This week, we are taking the players we coach on the men’s basketball team at Davidson College to Auschwitz.
The volatility of our world right now requires a response informed by both a respect for human dignity and an understanding of what happens in its absence.
Life, sports, academics and experience have challenged these young men in myriad ways. They have never been tested like this.
On Saturday, we flew partway around the globe to Poland. We are stepping into a moment in time when, for millions, evil seemed to have triumphed and humanity has vanished. We will walk the gas chambers and railroad tracks of Auschwitz with a survivor of Josef Mengele’s inhuman experiments as our guide.
(We will not touch a basketball the entire trip.)
Our work as coaches transcends the field or court — or the classroom.
What keeps me so alive after 29 years of coaching Division I basketball is that our players are not just players. They are human beings and scholar-athletes at a college where we — all of us — nurture and value their development.
Four years ago, I visited Auschwitz on a cold, misty day. As a history major at Hofstra University and a high school history teacher early in my career, I thought I understood the Holocaust. But to smell it, taste it and see the gas chambers, the barracks and the barbed wire up close was life-altering.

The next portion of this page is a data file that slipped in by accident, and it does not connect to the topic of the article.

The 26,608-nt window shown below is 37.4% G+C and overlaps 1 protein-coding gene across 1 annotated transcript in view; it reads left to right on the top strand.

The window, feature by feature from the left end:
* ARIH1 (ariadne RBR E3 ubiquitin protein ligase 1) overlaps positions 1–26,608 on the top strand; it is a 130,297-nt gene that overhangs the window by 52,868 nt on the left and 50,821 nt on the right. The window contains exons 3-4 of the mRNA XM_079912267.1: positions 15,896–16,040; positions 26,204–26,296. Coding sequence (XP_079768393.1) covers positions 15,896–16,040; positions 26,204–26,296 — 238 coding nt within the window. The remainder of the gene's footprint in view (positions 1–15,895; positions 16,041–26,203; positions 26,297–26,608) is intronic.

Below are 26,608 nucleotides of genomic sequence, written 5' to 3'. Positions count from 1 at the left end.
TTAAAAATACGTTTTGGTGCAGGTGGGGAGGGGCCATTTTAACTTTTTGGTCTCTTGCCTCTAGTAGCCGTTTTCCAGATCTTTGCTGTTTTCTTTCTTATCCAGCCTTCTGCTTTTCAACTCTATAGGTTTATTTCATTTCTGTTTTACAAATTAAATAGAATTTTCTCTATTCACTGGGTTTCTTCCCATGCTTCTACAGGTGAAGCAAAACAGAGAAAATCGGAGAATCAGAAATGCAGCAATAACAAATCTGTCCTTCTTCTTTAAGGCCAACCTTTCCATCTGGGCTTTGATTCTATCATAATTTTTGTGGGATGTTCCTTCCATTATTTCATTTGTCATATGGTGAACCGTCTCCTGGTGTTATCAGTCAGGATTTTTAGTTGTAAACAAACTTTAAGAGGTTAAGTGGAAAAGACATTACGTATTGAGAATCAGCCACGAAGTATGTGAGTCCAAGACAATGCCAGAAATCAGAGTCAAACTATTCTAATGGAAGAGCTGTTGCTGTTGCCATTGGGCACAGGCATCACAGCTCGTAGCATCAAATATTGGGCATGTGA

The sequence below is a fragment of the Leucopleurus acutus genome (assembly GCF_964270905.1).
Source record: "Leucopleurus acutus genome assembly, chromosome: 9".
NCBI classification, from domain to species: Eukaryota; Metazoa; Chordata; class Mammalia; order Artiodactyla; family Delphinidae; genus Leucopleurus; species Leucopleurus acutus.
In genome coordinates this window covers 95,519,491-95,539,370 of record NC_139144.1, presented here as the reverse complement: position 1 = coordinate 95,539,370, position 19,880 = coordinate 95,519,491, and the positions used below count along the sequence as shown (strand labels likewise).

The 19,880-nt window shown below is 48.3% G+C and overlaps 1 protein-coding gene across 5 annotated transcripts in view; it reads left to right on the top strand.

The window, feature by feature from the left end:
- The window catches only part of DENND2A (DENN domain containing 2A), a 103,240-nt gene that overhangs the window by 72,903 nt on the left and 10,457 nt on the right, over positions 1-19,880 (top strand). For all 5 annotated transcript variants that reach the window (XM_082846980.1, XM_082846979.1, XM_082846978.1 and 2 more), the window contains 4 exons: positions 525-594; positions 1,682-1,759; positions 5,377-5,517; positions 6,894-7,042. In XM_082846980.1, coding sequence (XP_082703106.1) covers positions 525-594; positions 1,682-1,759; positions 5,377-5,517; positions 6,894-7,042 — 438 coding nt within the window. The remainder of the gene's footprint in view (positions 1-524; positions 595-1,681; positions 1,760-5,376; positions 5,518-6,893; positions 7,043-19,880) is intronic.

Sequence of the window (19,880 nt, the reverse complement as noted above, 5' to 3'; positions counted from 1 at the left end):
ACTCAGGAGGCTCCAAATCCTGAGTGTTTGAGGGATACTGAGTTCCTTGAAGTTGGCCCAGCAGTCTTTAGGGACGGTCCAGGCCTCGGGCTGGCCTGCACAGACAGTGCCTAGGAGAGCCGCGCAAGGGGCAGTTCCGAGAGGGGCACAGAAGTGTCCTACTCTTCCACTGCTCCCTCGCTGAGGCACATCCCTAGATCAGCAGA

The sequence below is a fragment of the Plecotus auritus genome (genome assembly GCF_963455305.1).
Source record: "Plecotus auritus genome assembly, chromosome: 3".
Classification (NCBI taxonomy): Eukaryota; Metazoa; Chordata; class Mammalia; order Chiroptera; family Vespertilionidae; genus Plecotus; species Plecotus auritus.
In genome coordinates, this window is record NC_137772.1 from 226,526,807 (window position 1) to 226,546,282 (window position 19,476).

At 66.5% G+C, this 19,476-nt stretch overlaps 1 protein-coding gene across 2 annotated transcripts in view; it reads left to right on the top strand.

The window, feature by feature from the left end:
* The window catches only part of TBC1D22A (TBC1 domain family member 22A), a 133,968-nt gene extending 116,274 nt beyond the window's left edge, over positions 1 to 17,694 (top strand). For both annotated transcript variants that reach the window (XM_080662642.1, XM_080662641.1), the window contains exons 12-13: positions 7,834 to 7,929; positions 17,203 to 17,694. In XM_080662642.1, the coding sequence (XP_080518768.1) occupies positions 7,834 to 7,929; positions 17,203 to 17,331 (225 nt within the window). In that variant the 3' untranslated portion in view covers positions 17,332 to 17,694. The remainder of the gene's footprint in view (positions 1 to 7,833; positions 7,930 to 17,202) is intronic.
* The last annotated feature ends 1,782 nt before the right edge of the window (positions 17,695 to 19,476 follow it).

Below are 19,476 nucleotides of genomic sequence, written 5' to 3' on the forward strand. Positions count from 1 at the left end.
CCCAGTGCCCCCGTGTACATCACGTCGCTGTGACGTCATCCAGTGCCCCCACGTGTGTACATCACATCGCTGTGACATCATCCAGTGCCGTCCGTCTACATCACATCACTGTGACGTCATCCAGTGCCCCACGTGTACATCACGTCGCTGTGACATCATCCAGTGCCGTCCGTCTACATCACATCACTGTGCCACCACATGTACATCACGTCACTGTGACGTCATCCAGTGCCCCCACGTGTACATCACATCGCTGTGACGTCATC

We take this trip thanks to the Maimonides Institute for Medicine, Ethics and the Holocaust, and through the eyes of Eva Mozes Kor, a survivor of Mengele’s twin experiments. She will lead the way and tell the story, and our players will feel the incalculable weight of history.
A Davidson professor in German Studies, who is a Holocaust expert, cautioned in a pre-trip conversation with the team that each of them, at some point, will break down — in the camp, in the hotel room that night, on the trip home, back in North Carolina. The emotional tonnage is inescapable.
This is an opportunity for the players to coach — first themselves through this experience, then teammates, as they lean on one another, and then throughout their lives. They will depend on one another emotionally. The trip will require teamwork and togetherness of a new order for them. That is where we find our strength.
I want them to understand this experience, for life, and to bring it back here, not just as a lesson but to live what they learned. Our world needs leaders who aim to lead and to serve, as our college’s mission declares, guided by humane instincts and creative and disciplined minds. We need advocates for, and defenders of, human dignity.
Allied troops liberated the first Nazi concentration camps — what Gen. Dwight D. Eisenhower called “indescribable horror” — 74 years ago. He called for members of Congress to come see it, as well as newspaper editors and British leaders. The lessons he sought to impart then remain as urgent and timely as ever.
That is why we are going.
Bob McKillop is head coach of the Davidson College men’s basketball team and the fifth-longest-serving active coach in the NCAA.